From 2004 to 2012, the rate of investment in medical research in the U.S. declined, while there has been an increase in research investment globally, particularly in Asia, according to a study in the January 13 issue of JAMA.
For the last century, medical research, including public health advances, has been the primary source of and an essential contributor to improvement in the health and longevity of individuals and populations in developed countries. The United States has historically been where research has found the greatest support and has generated more than half the world's funding for many decades. Few previous analyses have compared medical research in the United States with other developed countries, according to background information in the article.
Hamilton Moses III, M.D., of the Alerion Institute and Alerion Advisors LLC, North Garden, Va., and Johns Hopkins School of Medicine, Baltimore, and colleagues examined developments over the past two decades in the pattern of who conducts and who supports medical research, as well as resulting patents, publications, and new drug and device approvals. Publicly available data from 1994 to 2012 were compiled showing trends in U.S. and international research funding, productivity, and disease burden by source and industry type. Patents and publications (1981-2011) were evaluated using citation rates and impact factors.
Among the findings of the study:
Reduced science investment The largest increase in biomedical and health services research funding in the U.S. occurred between 1994 and 2004, when funding grew at 6 percent per year. However, from 2004 to 2012, the rate of investment growth declined to 0.8 percent annually and (in real terms) decreased in 3 of the last 5 years, reaching $117 billion (4.5 percent) of total health care expenditures. From 1994 to 2004, the medical device, biotechnology, and pharmaceutical industries had annual growth rates greater than 6 percent per year, with biotechnology demonstrating the largest increases. The share of U.S. medical research funding from industry accounted for 46 percent in 1994 and grew to 58 percent in 2012.
Industry reduced early-stage research, favoring medical devices, bioengineered drugs, and late-stage clinical trials, particularly for cancer and rare diseases. National Institutes of Health (NIH) allocations did not correlate proportionately with disease burden. Cancer and HIV/AIDS were funded well above the predicted levels based on U.S. disability alone, with cancer accounting for 16 percent of total NIH funding and 25 percent of all medicines currently in clinical trials.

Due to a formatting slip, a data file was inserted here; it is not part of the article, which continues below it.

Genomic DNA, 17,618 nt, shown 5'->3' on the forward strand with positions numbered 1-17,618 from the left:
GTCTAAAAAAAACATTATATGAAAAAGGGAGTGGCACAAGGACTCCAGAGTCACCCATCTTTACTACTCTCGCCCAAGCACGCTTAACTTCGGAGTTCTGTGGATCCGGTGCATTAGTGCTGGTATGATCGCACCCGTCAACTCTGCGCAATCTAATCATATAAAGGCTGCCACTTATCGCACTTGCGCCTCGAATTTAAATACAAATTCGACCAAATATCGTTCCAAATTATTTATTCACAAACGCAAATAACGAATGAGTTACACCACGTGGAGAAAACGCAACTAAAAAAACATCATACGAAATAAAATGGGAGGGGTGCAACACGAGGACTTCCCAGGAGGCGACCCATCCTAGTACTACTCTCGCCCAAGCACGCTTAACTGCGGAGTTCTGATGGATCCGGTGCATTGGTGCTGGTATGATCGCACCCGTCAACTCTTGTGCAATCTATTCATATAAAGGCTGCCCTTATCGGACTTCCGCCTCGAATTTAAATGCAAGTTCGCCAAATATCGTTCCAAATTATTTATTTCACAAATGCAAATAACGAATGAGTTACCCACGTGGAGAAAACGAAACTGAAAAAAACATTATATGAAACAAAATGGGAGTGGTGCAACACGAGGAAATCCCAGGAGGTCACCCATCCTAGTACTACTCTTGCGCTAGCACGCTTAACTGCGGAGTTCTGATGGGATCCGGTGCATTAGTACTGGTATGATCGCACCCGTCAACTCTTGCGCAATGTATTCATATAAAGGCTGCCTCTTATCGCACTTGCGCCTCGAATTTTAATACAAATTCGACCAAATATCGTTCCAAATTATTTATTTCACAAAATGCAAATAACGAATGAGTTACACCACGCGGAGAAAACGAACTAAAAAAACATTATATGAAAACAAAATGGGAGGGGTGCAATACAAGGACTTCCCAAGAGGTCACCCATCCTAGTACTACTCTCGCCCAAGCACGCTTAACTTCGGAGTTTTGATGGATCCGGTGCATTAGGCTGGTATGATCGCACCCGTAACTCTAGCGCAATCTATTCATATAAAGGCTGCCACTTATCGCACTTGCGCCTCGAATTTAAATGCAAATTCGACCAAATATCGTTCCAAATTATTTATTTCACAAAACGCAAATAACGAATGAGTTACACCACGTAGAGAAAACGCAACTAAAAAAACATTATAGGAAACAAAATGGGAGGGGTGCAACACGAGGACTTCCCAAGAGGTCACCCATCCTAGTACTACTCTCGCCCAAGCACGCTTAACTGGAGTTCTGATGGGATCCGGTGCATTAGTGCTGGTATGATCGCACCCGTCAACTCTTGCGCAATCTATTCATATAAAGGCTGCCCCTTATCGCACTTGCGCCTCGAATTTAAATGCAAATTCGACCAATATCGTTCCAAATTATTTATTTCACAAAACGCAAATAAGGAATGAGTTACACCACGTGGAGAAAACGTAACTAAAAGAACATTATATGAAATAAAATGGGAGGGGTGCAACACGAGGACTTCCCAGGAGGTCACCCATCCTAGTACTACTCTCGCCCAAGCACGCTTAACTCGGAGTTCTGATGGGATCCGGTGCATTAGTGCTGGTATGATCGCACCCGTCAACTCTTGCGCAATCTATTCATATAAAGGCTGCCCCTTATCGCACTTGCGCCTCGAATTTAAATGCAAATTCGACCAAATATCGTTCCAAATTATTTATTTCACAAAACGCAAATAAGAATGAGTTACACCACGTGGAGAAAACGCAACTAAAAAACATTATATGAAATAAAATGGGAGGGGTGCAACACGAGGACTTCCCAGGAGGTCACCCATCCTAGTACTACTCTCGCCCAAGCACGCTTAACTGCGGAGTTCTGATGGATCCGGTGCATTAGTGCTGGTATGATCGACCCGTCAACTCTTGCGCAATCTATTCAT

Underfunding of service innovation Health services research (which examines access to care, the quality and cost of care, and the health and well-being of individuals, communities, and populations), accounted for between 0.2 percent and 0.3 percent of national health expenditures between 2003 and 2011, an approximately 20-fold difference in comparison with total medical research funding. Private insurers ranked last (0.04 percent of revenue) and health systems 19th (0.1 percent of revenue) among 22 industries in their investment in innovation. An increment of $8 billion to $15 billion yearly would occur if service firms were to reach median research and development funding.
Globalization U.S. government research funding declined from 57 percent (2004) to 50 percent (2012) of the global total, as did that of U.S. companies (50 percent to 41 percent), with the total U.S. (public plus private) share of global research funding declining from 57 percent to 44 percent. Asia, particularly China, tripled investment from $2.6 billion (2004) to $9.7 billion (2012). The U.S. share of life science patents declined from 57 percent (1981) to 51 percent (2011), as did those considered most valuable, from 73 percent (1981) to 59 percent (2011).
"The analysis underscores the need for the United States to find new sources to support medical research, if the clinical value of its past science investment and opportunities to improve care are to be fully realized. Substantial new private resources are feasible, though public funding can play a greater role. Both will require non-traditional approaches if they are to be politically and economically realistic. Given global trends, the United States will relinquish its historical innovation lead in the next decade unless such measures are undertaken," the authors conclude.
Editorial: Restore the U.S. Lead in Biomedical Research
"To achieve a new strategic vision for research, the United States will need a roadmap that sets priorities, describes needed structural and organizational changes, and creates an environment that enables innovation," write Victor J. Dzau, M.D., of the Institute of Medicine, Washington, D.C., and Harvey V. Fineberg, M.D., Ph.D., of the University of California, San Francisco, in an accompanying editorial.
"The needed changes include better coordination across funders and research institutions, development of new funding sources, improved grant evaluation processes, changes in education and training, rationalization of capital investments, and improved operational efficiencies. By taking the necessary political and institutional steps to ensure commitment of adequate resources over time, adopting a comprehensive research strategy, and attaining greater coordination and efficiency, the United States can retain its leadership position in biomedical research."
Materials provided by JAMA - Journal of the American Medical Association. Note: Content may be edited for style and length.
Cite This Page: